Posted in Lifestyle

Japanese Farmer:
Agricultural Experience

When he's not busy planning events for inbound tourism to explore the rural parts of Japan, you can find Giovanni taking pictures of landscape or whipping up delicious tacos with oba-chans.
Japanese Farmer:
Agricultural Experience
Posted on July 22, 20201 Comment
When he's not busy planning events for inbound tourism to explore the rural parts of Japan, you can find Giovanni taking pictures of landscape or whipping up delicious tacos with oba-chans.

I did it. I packed my under armor sports bag and put on as many clothes as I could fit in and drove to Fukushima to become a Japanese Farmer. Fortunately, I can work from anywhere, as long as I have my laptop. I am a person who needs to physically work. A person who needs to talk with people. So I did what I thought would keep me from going insane and became a Japanese Farmer.

My job requires me to work from 9-6 Monday through Friday. Japanese farmers work all day, preferably starting from 5 am. I still had my regular job so I shifted my schedule to help where I can. I decided to go to a farm in Fukushima and help out some of the locals. You’d be surprised by how eager they’d take you in, in exchange for help. 

My new schedule was: 

5:00 am Wake up 
5:30 am Japanese farmer experience 
7:00 am Finish 
8:00 am Eat breakfast 
8:30 am Shower 
9:00 am Start my actual job. 

While most people are sleeping, Japanese farmers are already hard at work. Regardless of weather conditions or even how you feel. They wake up in the morning and get to work.

Japanese Farmer

First Day

My first day as a Japanese Farmer I dived into what seemed like body torture. It’s called “mizo kiru,” a technique used to create divots in the rice fields for proper water irrigation. Keep in mind, I have a heavy-set athletic build where I have played various sports in my lifetime. This was different. Extremely different. 

I saw the 65-year-old Japanese Farmer plow through one side of the rice field as if he were taking a morning stroll.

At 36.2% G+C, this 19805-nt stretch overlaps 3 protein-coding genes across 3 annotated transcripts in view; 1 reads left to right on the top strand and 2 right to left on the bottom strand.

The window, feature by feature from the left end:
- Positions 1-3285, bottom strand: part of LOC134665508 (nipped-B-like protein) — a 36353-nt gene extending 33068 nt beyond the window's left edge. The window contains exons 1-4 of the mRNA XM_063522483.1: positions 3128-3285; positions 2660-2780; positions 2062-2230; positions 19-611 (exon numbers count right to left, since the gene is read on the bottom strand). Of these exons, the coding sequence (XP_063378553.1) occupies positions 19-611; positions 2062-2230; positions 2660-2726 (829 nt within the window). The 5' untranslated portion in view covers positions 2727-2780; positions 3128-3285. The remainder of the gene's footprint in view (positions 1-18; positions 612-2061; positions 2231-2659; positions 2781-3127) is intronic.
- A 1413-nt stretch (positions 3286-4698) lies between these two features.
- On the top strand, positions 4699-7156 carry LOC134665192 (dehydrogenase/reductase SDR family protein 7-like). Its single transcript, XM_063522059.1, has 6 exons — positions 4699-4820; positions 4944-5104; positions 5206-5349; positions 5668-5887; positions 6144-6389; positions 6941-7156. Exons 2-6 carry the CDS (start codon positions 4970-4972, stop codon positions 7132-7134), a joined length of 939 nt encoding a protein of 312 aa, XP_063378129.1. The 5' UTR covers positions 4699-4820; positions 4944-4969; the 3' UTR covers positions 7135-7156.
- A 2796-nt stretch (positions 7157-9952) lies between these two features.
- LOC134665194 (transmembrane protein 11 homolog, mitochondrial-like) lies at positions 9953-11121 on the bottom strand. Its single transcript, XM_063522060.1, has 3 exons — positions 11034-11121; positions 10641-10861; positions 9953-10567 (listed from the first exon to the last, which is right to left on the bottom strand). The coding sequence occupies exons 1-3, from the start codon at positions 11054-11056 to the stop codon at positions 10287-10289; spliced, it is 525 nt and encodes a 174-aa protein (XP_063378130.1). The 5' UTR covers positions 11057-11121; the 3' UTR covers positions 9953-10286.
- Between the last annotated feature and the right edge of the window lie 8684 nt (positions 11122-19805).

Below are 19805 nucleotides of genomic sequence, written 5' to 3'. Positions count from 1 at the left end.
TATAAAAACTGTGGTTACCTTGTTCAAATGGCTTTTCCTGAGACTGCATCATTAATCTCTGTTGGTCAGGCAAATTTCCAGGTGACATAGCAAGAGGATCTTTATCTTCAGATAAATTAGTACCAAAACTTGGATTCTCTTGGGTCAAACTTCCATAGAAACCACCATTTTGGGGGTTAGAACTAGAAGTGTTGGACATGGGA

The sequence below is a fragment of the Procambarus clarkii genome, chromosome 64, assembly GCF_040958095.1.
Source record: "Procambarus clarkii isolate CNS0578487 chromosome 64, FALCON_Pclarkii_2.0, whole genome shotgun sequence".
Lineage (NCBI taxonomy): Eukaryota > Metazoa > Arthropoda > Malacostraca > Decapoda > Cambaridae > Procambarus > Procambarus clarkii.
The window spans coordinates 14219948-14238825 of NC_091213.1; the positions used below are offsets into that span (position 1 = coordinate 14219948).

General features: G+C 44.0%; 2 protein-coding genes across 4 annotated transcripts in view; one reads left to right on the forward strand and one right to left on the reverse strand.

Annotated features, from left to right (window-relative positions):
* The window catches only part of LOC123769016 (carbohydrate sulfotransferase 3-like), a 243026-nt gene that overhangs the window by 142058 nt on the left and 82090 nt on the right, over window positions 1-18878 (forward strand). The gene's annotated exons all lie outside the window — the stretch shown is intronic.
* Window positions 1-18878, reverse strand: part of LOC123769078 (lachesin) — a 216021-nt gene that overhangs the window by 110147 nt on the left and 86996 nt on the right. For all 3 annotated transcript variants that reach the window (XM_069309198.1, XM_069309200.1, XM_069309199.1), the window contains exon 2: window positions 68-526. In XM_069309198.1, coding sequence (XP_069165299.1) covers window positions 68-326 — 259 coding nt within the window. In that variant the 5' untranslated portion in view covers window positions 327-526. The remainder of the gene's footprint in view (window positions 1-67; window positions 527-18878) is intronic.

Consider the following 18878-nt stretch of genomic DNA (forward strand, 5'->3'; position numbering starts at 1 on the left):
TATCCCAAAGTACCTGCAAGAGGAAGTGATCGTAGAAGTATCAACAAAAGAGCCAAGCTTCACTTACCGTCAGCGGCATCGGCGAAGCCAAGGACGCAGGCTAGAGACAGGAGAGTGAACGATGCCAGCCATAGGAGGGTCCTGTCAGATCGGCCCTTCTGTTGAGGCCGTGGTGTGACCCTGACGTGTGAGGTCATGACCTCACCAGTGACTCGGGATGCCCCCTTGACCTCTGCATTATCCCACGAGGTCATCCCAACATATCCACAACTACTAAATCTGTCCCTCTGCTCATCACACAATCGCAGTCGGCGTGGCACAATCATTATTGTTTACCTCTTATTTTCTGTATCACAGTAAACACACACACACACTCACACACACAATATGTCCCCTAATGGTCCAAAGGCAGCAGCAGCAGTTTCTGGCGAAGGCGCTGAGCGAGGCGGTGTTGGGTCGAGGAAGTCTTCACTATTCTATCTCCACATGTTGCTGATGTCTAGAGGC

Japanese Farmer

I got my special farming boots, gloves, and my heart ready. Little did I know what was going to happen next. I was given the handles to the machine. 

“I died” 

There’s hardly any strength used to push the divot machine because a small motor is attached to the side. There is however a bigger factor.

Waling in the Rice Field

The rice field is still filled with water, making the ground feel like quicksand. With every step you take, imagine a bunch of small hands holding you from taking your next step. Now the divot machine isn’t going to steer itself, so you have to make sure it’s going on a straight line. Also, you can’t walk in the same line as the machine because you’ll end up running the divot you made. Which means you are making a C motion walking for hours on end. 

Japanese Farmer

I finished one line, but I was huffing and puffing so much I started to see black spots. Alright, I’ll admit it. I was defeated. The Japanese Farmer quickly came to my side and under his hat, I can see him smiling. What he meant was, welcome to the Japanese Farmer life.

He finished the rest of the three outer lanes and I regained consciousness. I need to try again and not let him down. I started trailing behind him to show him that I was ready to give him another go. He glanced back at me with the same smile he gave me before and moved the handles of the divot machine towards me. I reached for both the handles, he let go completely, and …

To be continued…

Check out STAY JAPAN to book a stay in Fukushima and enjoy the same experience as Gio.


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When he's not busy planning events for inbound tourism to explore the rural parts of Japan, you can find Giovanni taking pictures of landscape or whipping up delicious tacos with oba-chans.

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